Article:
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Chloride channels and the reactions of cells to topography.

Authors: Tobasnick, G  Curtis, AS 
Citation: Tobasnick G and Curtis AS, Eur Cell Mater. 2001 Dec 13;2:49-61.
Pubmed: (View Article at PubMed) PMID:14562255

The reactions of rat epitenon cells to substratum topography on the micrometric and nanometric scale such as groove-ridge structures include cell extension, elongation and orientation reactions. In this paper we report that stretch-sensitive chloride channels may be involved in the earliest stages of these reactions in epitenon fibroblast-like cells. We report that rat epitenon-cells can develop appreciable lateral mechanical tension that could stretch both the force generating cells themselves and those nearby. We show that cells in medium in which more than 80% of the chloride has been replaced by nitrate show little reaction to topography. Spreading of the cells takes place but is much reduced along the direction of the groove-ridge topography but enhanced across the topography. The chloride channel inhibitors NPPB (5-Nitro-2- (3phenylpropylamino) benzoicacid) 4,4'-disothiocyanostilbene-2, 2' sulphonic acid (DIDS) and Chlorotoxin produce similar results which are further accentuated when these inhibitors are presented in low chloride medium. An antibody against ClC3, which has close homology to ClC5/6 also, blocked reaction to topography. These treatments have no significant effect on cell spreading on planar surfaces nor do they lead to changes in internal pH in the cells. There is a slight inhibition of rates of cell movement. Experiments using antisense oligoribonucleotides to ClC-5 or ClC-6 channel m-RNA also inhibit topographic reactions, which provides further confirmation of the hypothesis. Since the ClC-3,4 and 5 share considerable sequence similarities in the genes and in their proteins it has not been possible to make an unambigous determination of which precise chloride channel(s) is (are) involved.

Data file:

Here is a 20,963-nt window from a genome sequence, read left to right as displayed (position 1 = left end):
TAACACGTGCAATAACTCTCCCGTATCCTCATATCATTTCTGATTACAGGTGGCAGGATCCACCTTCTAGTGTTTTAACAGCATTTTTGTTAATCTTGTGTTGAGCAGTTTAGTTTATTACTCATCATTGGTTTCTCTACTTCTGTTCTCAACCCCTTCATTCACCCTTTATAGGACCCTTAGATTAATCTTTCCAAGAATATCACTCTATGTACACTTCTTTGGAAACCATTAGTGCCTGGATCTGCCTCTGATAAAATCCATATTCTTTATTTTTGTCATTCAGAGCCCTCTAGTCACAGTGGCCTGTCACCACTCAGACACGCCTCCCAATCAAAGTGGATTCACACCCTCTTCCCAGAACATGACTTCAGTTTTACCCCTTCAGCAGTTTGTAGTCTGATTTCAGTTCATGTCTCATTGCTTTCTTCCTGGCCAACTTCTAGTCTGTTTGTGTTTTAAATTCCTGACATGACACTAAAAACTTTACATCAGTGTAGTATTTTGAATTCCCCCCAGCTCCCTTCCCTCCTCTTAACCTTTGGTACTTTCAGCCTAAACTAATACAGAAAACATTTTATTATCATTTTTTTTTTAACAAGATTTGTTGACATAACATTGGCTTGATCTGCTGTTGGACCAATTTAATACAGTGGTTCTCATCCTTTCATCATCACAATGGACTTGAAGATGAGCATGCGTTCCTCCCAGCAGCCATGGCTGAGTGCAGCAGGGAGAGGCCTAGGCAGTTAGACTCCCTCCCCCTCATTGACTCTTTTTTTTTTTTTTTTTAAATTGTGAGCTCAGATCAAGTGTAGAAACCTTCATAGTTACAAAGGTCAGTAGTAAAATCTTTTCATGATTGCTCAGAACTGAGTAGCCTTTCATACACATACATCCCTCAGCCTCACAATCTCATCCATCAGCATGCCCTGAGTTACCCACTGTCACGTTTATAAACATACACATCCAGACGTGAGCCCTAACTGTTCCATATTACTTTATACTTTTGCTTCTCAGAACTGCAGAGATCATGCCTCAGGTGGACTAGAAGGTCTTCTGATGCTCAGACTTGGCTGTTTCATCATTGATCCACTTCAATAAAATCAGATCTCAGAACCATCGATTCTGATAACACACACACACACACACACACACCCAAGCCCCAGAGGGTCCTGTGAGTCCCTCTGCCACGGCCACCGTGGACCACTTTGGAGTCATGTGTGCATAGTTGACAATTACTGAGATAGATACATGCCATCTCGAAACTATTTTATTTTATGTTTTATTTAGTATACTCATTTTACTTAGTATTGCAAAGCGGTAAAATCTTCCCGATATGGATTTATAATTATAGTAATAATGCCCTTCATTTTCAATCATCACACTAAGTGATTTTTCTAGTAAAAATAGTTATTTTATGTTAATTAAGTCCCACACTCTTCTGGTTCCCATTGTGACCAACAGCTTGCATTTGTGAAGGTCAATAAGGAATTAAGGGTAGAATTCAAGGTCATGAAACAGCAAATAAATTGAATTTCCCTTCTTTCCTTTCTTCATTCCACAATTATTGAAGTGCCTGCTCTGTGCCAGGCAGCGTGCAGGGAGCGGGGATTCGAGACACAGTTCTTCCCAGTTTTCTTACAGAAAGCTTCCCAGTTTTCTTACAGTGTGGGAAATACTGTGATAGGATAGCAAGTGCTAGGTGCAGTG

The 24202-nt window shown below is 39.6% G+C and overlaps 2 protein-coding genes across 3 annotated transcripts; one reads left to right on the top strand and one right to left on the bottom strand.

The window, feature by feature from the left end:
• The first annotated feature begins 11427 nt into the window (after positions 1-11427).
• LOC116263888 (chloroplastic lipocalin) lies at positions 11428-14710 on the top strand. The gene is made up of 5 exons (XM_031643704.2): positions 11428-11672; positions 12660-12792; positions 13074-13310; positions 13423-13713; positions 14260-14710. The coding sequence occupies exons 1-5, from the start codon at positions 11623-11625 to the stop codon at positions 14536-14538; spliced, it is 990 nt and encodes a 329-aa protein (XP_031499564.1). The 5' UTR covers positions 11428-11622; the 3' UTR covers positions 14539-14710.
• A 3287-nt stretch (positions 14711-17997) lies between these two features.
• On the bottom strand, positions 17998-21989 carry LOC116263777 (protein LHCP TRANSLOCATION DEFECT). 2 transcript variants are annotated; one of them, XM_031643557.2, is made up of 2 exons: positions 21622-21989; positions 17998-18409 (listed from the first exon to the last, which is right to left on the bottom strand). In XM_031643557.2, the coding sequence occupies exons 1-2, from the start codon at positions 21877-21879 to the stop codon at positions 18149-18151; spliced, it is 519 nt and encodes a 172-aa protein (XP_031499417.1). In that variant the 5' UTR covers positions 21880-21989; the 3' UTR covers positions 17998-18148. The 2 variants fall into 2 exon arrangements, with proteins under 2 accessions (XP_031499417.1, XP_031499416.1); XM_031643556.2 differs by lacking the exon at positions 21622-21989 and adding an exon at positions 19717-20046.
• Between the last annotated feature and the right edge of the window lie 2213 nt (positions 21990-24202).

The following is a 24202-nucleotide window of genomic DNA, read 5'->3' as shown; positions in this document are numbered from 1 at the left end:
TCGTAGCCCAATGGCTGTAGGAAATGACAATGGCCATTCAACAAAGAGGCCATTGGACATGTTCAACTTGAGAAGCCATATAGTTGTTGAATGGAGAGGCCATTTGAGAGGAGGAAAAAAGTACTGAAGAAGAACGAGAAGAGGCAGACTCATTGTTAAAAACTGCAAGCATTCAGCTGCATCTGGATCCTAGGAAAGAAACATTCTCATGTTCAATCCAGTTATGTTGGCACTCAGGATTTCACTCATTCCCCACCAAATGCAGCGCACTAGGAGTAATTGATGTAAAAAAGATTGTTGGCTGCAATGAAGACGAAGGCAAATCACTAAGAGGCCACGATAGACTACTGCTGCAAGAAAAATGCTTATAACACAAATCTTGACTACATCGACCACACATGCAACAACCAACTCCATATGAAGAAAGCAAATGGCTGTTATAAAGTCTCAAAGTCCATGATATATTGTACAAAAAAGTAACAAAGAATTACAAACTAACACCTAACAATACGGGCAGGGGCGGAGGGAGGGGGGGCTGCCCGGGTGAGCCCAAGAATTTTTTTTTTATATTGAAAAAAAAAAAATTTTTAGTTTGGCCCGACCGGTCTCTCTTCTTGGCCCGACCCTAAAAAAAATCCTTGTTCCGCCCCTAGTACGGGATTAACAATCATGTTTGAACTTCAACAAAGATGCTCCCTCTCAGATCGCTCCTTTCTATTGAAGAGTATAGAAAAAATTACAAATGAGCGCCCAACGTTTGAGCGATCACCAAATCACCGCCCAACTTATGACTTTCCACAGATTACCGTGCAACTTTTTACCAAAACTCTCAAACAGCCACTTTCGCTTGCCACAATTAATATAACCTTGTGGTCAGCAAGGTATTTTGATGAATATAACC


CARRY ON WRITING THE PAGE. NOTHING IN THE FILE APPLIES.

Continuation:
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RGD Object Information
RGD ID: 2314355
Created: 2009-11-11
Species: All species
Last Modified: 2009-11-11
Status: ACTIVE


RGD is funded by grant HL64541 from the National Heart, Lung, and Blood Institute on behalf of the NIH.